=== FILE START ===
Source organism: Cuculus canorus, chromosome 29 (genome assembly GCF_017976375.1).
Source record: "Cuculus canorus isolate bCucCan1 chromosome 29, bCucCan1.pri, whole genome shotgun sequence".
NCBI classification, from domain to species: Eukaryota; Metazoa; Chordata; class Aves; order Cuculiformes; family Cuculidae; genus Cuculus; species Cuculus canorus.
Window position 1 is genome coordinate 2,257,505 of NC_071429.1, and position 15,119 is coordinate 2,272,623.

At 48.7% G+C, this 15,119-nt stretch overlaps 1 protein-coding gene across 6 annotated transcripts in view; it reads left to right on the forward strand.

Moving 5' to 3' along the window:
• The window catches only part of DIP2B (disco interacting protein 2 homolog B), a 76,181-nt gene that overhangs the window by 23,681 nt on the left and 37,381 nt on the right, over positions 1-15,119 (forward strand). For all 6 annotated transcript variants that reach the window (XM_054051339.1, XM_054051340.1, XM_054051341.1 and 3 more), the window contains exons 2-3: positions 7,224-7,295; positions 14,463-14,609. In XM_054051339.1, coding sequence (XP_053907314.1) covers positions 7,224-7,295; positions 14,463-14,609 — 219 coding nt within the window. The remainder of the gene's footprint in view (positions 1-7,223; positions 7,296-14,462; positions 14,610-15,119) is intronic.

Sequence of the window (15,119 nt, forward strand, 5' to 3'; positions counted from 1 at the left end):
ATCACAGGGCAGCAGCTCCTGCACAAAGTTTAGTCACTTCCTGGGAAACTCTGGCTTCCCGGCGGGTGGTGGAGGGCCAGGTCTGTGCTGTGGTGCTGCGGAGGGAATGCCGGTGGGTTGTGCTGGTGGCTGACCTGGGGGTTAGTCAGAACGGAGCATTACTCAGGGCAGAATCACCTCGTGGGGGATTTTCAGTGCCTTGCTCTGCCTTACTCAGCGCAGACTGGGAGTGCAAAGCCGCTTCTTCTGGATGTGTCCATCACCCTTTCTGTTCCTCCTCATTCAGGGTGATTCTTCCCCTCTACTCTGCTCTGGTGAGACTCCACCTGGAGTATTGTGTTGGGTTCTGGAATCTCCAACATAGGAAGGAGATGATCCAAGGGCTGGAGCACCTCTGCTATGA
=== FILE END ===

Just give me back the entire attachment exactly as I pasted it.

Source organism: Cuculus canorus, chromosome 29 (genome assembly GCF_017976375.1).
Source record: "Cuculus canorus isolate bCucCan1 chromosome 29, bCucCan1.pri, whole genome shotgun sequence".
NCBI classification, from domain to species: Eukaryota; Metazoa; Chordata; class Aves; order Cuculiformes; family Cuculidae; genus Cuculus; species Cuculus canorus.
Window position 1 is genome coordinate 2,257,505 of NC_071429.1, and position 15,119 is coordinate 2,272,623.

At 48.7% G+C, this 15,119-nt stretch overlaps 1 protein-coding gene across 6 annotated transcripts in view; it reads left to right on the forward strand.

Moving 5' to 3' along the window:
• The window catches only part of DIP2B (disco interacting protein 2 homolog B), a 76,181-nt gene that overhangs the window by 23,681 nt on the left and 37,381 nt on the right, over positions 1-15,119 (forward strand). For all 6 annotated transcript variants that reach the window (XM_054051339.1, XM_054051340.1, XM_054051341.1 and 3 more), the window contains exons 2-3: positions 7,224-7,295; positions 14,463-14,609. In XM_054051339.1, coding sequence (XP_053907314.1) covers positions 7,224-7,295; positions 14,463-14,609 — 219 coding nt within the window. The remainder of the gene's footprint in view (positions 1-7,223; positions 7,296-14,462; positions 14,610-15,119) is intronic.

Sequence of the window (15,119 nt, forward strand, 5' to 3'; positions counted from 1 at the left end):
ATCACAGGGCAGCAGCTCCTGCACAAAGTTTAGTCACTTCCTGGGAAACTCTGGCTTCCCGGCGGGTGGTGGAGGGCCAGGTCTGTGCTGTGGTGCTGCGGAGGGAATGCCGGTGGGTTGTGCTGGTGGCTGACCTGGGGGTTAGTCAGAACGGAGCATTACTCAGGGCAGAATCACCTCGTGGGGGATTTTCAGTGCCTTGCTCTGCCTTACTCAGCGCAGACTGGGAGTGCAAAGCCGCTTCTTCTGGATGTGTCCATCACCCTTTCTGTTCCTCCTCATTCAGGGTGATTCTTCCCCTCTACTCTGCTCTGGTGAGACTCCACCTGGAGTATTGTGTTGGGTTCTGGAATCTCCAACATAGGAAGGAGATGATCCAAGGGCTGGAGCACCTCTGCTATGA